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The Influence of Obstructive Sleep Apnea on Outcomes of Hospitalized Patients With Pneumonia Requiring Invasive Mechanical Ventilation: An Analysis of the Nationwide Inpatient Sample FREE TO VIEW

Charlisa Gibson; Pius Ochieng; Raymond Jean; Raymonde Jean
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Mount Sinai St. Luke's and Mount Sinai Roosevelt, New York, NY


Chest. 2014;146(4_MeetingAbstracts):506A. doi:10.1378/chest.1988068
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Abstract

SESSION TITLE: Outcomes/Quality Control

SESSION TYPE: Original Investigation Slide

PRESENTED ON: Wednesday, October 29, 2014 at 08:45 AM - 10:00 AM

PURPOSE: Obstructive sleep apnea (OSA) is an important under diagnosed comorbidity in hospitalized patients, while pneumonia remains a common cause of acute respiratory failure. This retrospective study examined outcomes associated with OSA on patients with pneumonia requiring invasive mechanical ventilation (IMV).

METHODS: The Nationwide Inpatient Sample (NIS) was investigated for discharges with a primary diagnosis of pneumonia requiring IMV between the years of 2009 and 2011. Persons with a secondary diagnosis of OSA were compared to a cohort of patients without OSA. Primary outcomes included in-hospital mortality, non-routine discharge, need for tracheostomy, and length of stay. Stepwise logistic regression models were used to describe the risk of OSA on in-hospital mortality, discharge status, and tracheostomy rates. We adjusted for patient characteristics including age, sex, obesity, comorbidities (i.e. atrial fibrillation, lung cancer), and illness severity (i.e. sepsis, shock).

RESULTS: A total of 21,652 discharges in the NIS met inclusion criteria, representing 107,453 discharges nationally. Among all discharges, the mean age was 65 years (SD=37.12 years), 5,636 (51.8%) were male, 11,859 (11.0%) were obese and 9,027 (8.4%) had OSA. Overall mortality was 30.4%, and overall rate of non-routine discharge was 83.8%. OSA patients had a significantly lower rate of in-hospital mortality (19.3% vs. 31.4%,p<0.0001) and non-routine discharge (76.9% vs. 84.4%,p<0.0001) when compared to those without OSA, but had significantly higher rates of tracheostomy (9.2% vs. 8.3%,p=0.008). There were no significant differences in length of stay (mean ± standard error: OSA 14.1±0.1 days, non-OSA 14.4±0.3 days,p=0.17). In adjusted logistic models, OSA was associated with a 26% decreased risk of in-hospital mortality (OR:0.74, 95% CI: 0.70 - 0.79,p<0.0001) and a 27% decreased risk of non-routine discharge (OR:0.73, 95% CI:0.69 - 0.77,p<0.0001), but no significant impact on tracheostomy risk.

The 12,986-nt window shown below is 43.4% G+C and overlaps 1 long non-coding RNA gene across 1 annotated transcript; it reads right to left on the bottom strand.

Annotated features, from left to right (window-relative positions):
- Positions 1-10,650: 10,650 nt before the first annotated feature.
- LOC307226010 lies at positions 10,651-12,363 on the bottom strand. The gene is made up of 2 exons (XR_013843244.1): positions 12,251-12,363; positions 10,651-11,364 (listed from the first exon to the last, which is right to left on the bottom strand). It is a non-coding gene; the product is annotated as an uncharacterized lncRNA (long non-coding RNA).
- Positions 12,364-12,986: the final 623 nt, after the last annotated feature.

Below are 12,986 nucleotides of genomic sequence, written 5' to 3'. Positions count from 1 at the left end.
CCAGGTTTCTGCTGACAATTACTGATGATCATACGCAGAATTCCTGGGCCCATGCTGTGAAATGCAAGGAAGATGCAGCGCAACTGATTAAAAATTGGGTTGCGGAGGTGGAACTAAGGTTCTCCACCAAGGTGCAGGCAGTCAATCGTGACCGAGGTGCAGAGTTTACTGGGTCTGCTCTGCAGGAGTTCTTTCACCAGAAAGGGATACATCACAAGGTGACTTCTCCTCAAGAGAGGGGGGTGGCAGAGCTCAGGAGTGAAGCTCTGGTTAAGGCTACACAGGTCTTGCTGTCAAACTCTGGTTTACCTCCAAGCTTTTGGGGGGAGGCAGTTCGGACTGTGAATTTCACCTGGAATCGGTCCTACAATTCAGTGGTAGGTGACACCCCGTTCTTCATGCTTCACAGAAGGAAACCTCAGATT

CONCLUSIONS: Among mechanically ventilated patients diagnosed with pneumonia, persons with OSA required more tracheostomies but had overall lower rates of in-hospital mortality and non-routine discharge compared to persons without OSA. After adjustment of patient characteristics, OSA was a significant predictor for decreased in-hospital mortality and non-routine discharge.

CLINICAL IMPLICATIONS: Data suggest that OSA may be protective in hospitalized patients with acute respiratory failure due to pneumonia, yet further research is warranted.

DISCLOSURE: The following authors have nothing to disclose: Charlisa Gibson, Pius Ochieng, Raymond Jean, Raymonde Jean

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